Golf’s Use of Water: Solutions for a More Sustainable Game

November 2, 2012

Presented by the USGA, this summit brings together experts from science, government, business, academia and golf to identify and discuss the most challenging issues regarding golf’s use of water. The speakers are:

Doug Bennett
Conservation Manager
, Southern Nevada Water Authority
Bennett oversees one of the most comprehensive water conservation programs in the United States, helping the region handle a long-term drought on the Colorado River. 

Veronica Blette
Chief, WaterSense Branch, U.S. Environmental Protection Agency

Blette manages a program that looks at potential risks associated with water shortages and lack of access to clean, safe water supplies.

Paul Brown
Extension Specialist and Research Scientist, University of Arizona
Brown oversees the Arizona Meteorological Network, made up of automated weather stations that provide information to producers of agricultural and horticultural crops.

Henry DeLozier
Principal, Global Golf Advisors

Formerly a golf developer, DeLozier consults with golf operators regarding the best practices for the development and management of golf facilities.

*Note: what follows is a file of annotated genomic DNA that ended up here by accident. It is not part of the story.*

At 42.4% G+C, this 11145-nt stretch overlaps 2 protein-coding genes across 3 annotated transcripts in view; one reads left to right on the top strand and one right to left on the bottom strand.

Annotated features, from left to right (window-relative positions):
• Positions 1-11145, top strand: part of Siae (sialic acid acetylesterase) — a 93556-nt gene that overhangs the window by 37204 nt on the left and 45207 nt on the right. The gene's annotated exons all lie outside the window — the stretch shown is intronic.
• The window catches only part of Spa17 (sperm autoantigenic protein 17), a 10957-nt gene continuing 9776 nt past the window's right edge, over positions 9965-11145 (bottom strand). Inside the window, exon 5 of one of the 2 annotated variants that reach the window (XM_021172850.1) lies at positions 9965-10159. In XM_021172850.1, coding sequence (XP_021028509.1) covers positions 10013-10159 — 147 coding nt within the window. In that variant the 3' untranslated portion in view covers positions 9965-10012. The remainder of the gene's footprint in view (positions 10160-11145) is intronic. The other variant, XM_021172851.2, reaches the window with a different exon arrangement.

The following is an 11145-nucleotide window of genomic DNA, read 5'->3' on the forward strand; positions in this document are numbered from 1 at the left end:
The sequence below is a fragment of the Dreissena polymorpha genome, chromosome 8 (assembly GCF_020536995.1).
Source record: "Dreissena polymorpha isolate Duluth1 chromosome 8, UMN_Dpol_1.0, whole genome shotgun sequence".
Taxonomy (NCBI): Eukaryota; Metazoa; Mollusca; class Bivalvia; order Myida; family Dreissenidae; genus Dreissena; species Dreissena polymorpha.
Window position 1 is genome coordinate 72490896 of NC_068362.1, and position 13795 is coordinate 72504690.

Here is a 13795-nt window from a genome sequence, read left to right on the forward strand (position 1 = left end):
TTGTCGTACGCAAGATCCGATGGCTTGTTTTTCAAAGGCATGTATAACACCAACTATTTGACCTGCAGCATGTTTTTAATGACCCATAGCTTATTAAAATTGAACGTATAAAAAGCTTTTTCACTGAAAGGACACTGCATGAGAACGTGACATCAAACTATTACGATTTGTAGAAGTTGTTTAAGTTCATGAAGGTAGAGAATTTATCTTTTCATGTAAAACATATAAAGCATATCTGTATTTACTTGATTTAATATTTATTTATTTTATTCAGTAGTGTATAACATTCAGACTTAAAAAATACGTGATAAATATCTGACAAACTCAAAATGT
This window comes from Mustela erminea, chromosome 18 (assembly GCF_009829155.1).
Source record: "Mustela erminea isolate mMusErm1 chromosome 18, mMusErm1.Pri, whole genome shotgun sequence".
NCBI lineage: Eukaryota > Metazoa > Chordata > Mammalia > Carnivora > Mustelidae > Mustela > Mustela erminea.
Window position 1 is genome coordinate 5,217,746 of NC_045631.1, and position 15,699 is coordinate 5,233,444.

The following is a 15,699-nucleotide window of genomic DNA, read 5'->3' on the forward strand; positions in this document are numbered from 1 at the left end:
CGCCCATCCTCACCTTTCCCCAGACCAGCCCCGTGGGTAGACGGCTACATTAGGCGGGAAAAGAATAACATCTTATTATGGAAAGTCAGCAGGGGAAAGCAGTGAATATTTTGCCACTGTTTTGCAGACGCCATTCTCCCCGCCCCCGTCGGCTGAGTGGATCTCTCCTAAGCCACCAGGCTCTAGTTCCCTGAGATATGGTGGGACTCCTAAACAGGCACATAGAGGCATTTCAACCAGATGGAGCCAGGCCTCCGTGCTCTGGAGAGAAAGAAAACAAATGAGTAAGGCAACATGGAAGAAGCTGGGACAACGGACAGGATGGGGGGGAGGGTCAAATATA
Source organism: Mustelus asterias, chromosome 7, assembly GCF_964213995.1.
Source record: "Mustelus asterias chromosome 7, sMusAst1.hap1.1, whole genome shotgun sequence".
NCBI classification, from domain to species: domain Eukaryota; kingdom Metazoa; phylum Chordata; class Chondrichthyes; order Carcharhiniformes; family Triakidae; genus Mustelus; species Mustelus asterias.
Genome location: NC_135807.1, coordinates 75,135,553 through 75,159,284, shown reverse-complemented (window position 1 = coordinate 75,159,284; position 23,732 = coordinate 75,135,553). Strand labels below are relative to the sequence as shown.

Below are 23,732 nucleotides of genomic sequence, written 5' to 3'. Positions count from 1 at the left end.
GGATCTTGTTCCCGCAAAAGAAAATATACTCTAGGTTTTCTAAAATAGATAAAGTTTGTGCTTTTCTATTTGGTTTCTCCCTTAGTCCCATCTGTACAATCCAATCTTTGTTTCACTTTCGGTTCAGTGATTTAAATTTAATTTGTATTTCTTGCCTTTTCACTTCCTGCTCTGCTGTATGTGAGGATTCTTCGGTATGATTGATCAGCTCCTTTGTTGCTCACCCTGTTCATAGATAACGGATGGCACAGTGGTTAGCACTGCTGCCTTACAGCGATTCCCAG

Mary Ann Dickinson
President and CEO, Alliance for Water Efficiency

Dickinson leads a nonprofit organization that works with utilities, planners and regulators to promote the efficient, sustainable use of water in the United States and Canada. 

Mark Esoda
Golf Course Superintendent, Atlanta Country Club

A member of the Georgia Golf Hall of Fame, Esoda has worked with legislators and regulators in Georgia to improve awareness and conservation of water in the state.

Bob Farren
Director of Golf Courses and Grounds Management, Pinehurst Resort
Farren is the superintendent of the site of the 2014 U.S. Open and U.S. Women’s Open, a course that recently underwent a redesign that reduced the area of irrigated turf from 90 acres to 50.

Pat Gross
Director, USGA Green Section Southwest Region

Gross joined the USGA in 1991 and has consulted with numerous courses in California and Mexico in areas such as turf-reduction projects and conversion to grasses that require less irrigation.

Karen Guz
Director of Conservation, San Antonio Water System
Guz manages the water supply in a city that has dealt with severe droughts over the past several years.

Ali Harivandi
Environmental Horticulturist, University of California, Davis

A member of the USGA’s Turfgrass and Environmental Research Committee, Harivandi is internationally known for his expertise in turfgrass, soils, irrigation-water salinity and recycled-water irrigation.

Chris Hartwiger
Senior Agronomist, USGA Green Section Southeast Region

Hartwiger works with superintendents in Alabama, Florida, Mississippi and Tennessee to help them develop the best maintenance programs for their location.

Tim Hiers
Golf Course Superintendent, Old Collier Golf Club

Under Hiers’ direction, Old Collier used Paspalum grass on the entire course and became the first facility in the world to irrigate solely with brackish water.